• A separate disturbance forecast will also be issued. (For fast developing coastal systems like Humberto which developed in less than 18 hours.) NHC may even issue watches and warnings before the system actually develops.(Lets see how that plays out)
  • New Offshore Waters Forecast Zones effective April 3, 2012
  • Inland Flooding is now the top killer during a hurricane, no longer storm surge. This will be the new focus taken on by NHC.
  • NHC may actually issue watches and warnings even before a storm has actually developed. They will do this if they feel, according to forecast models, that a storm may develop quickly very close to land.  This will actually give cities a chance to prepare for the would be system.

Saffir-Simpson Hurricane Wind Scale update

No Change to Categories 1-2 but
Category 3: 111-130 mph will change to 111-129 mph
Category 4: 131-155 mph will change to 130-156 mph
Category 5: 156 mph or higher will change to 157 mph or higher


Forecast Cone will be reduced in size(again). We Focus on Atlantic Basin

Forecast Period (hours)     Circle radius Atlantic Basin (nautical miles)       
              12                                                            36           
              24                                                            56
              36                                                            75       
              48                                                            95       
              72                                                           141       
              96                                                           180       
             120                                                          236     
Most interesting presentation, by Dr. Bill Gray

Dr. Gray spent 90 minutes arguing against Co2 being the main driver of climate change, or for that matter, causing more/stronger hurricanes. He says even though the world's Co2 level has increased over the last few years, the number of storms around the planet are less. His numbers from 1945 to 1969 (when Co2 was less) show a total 80 major hurricanes, while the number of major storms from 1970 through 1994, are less. Only 38.  (Interesting how he didn't include the activity from the active cycle that began in 1995 and in which we still find ourselves).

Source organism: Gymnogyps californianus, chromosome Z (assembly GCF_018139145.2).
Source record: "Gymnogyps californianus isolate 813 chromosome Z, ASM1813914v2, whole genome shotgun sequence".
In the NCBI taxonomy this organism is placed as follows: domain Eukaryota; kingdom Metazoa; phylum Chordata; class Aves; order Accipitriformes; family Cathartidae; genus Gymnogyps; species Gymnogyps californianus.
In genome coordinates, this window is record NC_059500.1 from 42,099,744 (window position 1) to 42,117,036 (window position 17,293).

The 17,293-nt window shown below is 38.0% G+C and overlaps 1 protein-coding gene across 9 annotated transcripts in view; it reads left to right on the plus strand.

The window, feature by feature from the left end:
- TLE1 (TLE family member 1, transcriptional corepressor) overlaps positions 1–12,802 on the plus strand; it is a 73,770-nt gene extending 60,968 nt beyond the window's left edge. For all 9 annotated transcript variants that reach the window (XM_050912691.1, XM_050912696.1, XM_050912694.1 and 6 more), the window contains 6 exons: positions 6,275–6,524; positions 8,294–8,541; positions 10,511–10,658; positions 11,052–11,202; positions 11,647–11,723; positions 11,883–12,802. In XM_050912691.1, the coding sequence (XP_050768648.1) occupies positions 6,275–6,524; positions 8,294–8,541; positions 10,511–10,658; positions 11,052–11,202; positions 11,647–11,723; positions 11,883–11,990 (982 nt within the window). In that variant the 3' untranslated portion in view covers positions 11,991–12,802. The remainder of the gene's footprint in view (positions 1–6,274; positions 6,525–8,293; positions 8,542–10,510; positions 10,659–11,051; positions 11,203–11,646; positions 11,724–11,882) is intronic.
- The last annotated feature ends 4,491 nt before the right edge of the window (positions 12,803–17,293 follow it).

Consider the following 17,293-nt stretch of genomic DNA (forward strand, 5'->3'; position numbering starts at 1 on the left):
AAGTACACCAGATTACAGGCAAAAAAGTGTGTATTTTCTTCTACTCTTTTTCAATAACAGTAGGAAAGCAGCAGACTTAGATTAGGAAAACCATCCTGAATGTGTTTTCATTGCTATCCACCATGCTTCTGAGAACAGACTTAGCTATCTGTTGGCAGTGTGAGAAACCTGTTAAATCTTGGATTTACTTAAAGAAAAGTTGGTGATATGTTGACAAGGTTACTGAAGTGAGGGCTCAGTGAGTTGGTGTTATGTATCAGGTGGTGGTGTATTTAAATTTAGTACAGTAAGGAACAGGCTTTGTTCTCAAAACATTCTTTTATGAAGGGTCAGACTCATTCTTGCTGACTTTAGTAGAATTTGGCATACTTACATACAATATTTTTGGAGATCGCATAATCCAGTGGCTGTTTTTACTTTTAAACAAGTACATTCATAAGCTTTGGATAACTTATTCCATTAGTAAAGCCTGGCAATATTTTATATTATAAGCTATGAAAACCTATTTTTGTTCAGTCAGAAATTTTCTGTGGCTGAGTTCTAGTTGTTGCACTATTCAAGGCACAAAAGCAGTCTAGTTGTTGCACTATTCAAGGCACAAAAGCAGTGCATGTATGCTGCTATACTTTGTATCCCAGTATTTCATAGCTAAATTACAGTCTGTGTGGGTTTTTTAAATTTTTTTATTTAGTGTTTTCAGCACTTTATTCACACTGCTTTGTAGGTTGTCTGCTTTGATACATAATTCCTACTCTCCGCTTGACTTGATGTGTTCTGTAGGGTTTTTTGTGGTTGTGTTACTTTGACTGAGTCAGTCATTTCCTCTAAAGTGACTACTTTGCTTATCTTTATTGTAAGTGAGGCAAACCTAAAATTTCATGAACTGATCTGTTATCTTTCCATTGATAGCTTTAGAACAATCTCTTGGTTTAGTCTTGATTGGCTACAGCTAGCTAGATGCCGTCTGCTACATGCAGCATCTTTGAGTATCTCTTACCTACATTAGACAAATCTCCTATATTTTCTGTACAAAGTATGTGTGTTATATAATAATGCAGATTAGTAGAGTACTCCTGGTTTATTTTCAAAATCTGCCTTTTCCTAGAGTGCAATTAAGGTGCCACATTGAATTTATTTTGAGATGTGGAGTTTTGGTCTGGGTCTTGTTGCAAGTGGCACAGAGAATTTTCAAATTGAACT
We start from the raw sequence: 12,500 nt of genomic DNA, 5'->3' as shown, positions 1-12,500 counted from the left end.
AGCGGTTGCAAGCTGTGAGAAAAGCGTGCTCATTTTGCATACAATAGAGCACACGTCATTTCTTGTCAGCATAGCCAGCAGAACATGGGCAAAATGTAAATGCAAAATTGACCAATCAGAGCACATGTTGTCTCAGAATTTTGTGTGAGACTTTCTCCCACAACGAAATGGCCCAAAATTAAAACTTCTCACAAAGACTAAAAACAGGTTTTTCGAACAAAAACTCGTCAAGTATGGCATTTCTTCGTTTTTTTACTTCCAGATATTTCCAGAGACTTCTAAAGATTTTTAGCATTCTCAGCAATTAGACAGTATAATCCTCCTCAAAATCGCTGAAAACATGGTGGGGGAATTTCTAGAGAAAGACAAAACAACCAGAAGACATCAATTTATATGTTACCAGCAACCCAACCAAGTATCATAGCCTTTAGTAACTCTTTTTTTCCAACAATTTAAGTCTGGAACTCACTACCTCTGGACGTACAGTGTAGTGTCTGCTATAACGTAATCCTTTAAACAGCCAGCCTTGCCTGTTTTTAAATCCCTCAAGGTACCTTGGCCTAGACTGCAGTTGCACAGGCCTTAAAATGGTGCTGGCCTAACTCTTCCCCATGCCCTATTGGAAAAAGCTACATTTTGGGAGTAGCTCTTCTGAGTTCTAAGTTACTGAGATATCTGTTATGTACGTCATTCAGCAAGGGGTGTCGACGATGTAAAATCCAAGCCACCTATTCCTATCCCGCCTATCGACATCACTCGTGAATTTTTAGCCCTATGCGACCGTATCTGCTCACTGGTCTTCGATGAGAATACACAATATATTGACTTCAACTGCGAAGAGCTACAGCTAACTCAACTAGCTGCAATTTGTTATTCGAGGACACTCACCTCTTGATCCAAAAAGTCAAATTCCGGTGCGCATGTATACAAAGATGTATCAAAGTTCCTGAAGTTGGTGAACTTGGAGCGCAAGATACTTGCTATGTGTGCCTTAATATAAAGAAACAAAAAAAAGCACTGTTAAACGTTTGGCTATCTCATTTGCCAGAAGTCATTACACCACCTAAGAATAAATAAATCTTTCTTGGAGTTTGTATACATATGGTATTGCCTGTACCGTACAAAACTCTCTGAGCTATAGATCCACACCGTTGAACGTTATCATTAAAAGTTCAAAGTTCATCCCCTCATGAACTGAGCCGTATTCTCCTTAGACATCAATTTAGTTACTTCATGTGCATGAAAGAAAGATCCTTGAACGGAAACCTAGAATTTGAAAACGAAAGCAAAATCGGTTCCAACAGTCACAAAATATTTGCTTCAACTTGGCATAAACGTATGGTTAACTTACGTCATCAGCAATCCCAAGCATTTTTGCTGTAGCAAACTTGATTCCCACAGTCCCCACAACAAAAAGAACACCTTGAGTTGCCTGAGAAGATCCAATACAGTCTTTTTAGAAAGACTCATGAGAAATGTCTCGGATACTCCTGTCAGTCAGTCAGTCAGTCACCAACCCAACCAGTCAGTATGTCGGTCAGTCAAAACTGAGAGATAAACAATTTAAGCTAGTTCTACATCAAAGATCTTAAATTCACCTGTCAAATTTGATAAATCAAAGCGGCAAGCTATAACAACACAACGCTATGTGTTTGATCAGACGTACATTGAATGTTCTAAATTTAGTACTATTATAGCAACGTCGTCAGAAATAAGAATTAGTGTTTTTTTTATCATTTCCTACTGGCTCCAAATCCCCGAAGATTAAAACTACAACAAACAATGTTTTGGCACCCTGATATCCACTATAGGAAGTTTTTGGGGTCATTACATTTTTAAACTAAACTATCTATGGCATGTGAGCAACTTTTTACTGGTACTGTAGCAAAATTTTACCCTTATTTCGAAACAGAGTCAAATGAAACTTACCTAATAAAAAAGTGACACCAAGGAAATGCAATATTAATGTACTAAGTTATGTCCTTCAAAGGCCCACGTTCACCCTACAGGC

He says the main driver of Climate Change is Salt or the amount of saline in the oceans. This helps trap more solar radiation and thus warms up surface waters leading to more fuel for hurricanes. He blames the change in ocean currents as trapping more saline in the mid Atlantic. He says more fresh water runoff is responsible for the ocean currents changing and trapping the salt. (He did not however say that the extra fresh water runoff is from the melting of polar ice caps)

Here are the names for 2012. Followed by their pronunciation according to NOAA

Alberto             al-BAIR-toe
Beryl                 BER-ril
Chris                 kris
Debby               DEH-bee
Ernesto             er-NES-toh
Florence            FLOOR-ence
Gordon             GOR-duhn
Helene               heh-LEEN
Isaac                 EYE-zik
Joyce                 joyss
Kirk                  kurk
Leslie                LEHZ-lee
Michael             MY-kuhl
Nadine              nay-DEEN
Oscar                AHS-kur
Patty                 PAT-ee
Rafael                rah-fah--ELL
Sandy                SAN-dee
Tony                  TOH-nee
Valerie              VAH-lur-ee
William             WILL-yum


As always, you can check here for the very latest on any tropical activity during the 2012 season. You can also follow me on Facebook, Twitter, as well as our latest posting on the WSVN web page.